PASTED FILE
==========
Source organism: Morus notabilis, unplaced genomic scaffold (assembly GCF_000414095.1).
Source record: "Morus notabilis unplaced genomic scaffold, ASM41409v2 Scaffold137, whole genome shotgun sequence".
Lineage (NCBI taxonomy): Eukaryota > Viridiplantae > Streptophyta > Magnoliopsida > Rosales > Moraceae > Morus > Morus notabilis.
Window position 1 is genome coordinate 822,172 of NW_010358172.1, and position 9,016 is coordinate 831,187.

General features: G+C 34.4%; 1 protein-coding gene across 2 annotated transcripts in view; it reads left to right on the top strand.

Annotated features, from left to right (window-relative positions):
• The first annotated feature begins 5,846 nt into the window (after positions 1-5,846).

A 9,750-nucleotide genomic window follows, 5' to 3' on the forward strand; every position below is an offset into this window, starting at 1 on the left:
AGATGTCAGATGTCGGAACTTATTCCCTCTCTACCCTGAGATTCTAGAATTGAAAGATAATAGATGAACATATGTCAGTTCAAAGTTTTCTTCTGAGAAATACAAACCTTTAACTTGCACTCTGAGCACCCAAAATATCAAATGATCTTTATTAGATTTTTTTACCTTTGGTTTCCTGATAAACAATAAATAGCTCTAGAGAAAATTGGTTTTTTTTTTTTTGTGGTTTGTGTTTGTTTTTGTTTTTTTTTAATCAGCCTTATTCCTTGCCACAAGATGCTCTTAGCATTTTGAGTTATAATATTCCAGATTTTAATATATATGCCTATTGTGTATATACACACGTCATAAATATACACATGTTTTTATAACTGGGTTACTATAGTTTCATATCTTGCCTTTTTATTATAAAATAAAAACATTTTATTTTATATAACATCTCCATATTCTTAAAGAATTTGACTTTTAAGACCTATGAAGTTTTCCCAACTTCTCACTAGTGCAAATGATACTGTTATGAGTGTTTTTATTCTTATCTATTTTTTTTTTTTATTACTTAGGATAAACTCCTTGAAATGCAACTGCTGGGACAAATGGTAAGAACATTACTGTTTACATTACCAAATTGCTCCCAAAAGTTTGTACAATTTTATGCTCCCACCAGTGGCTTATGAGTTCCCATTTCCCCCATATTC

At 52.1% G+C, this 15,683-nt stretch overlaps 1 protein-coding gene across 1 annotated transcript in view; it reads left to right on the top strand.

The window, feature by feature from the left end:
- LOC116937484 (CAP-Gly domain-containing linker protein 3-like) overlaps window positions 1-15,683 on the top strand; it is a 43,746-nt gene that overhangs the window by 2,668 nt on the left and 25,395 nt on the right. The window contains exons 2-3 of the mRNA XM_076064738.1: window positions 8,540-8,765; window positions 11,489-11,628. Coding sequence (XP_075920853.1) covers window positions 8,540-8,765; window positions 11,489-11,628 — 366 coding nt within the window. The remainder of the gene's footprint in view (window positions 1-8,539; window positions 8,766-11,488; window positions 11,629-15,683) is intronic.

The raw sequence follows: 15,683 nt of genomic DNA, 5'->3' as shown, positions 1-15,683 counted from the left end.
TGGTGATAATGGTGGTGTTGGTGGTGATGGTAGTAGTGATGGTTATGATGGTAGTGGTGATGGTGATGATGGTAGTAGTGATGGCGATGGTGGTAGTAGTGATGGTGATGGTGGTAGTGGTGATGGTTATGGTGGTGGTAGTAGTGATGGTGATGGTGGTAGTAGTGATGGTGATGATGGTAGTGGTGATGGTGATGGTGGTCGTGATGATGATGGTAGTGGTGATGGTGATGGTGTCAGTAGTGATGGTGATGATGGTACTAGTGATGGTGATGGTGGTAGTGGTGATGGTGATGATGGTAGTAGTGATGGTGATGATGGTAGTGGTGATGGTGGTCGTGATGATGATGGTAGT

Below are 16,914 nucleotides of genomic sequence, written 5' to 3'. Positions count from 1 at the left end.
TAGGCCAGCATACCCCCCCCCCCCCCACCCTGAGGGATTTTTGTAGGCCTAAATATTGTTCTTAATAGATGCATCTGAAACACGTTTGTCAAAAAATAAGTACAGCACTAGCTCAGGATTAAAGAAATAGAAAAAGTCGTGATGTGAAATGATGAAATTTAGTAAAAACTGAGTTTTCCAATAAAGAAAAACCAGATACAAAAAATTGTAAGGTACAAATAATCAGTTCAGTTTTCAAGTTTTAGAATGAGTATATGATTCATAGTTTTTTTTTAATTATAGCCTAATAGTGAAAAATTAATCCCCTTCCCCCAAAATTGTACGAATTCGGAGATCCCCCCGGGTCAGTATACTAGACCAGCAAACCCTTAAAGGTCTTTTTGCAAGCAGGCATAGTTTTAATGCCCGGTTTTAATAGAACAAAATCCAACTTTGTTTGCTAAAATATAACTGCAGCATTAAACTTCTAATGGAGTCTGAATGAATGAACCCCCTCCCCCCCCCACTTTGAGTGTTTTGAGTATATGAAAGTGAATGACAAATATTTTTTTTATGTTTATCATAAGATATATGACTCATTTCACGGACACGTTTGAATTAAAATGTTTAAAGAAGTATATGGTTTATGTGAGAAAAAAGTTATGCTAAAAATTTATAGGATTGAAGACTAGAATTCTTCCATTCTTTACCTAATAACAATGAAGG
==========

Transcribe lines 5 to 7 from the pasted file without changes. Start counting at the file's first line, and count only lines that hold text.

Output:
General features: G+C 34.4%; 1 protein-coding gene across 2 annotated transcripts in view; it reads left to right on the top strand.

Annotated features, from left to right (window-relative positions):
• The first annotated feature begins 5,846 nt into the window (after positions 1-5,846).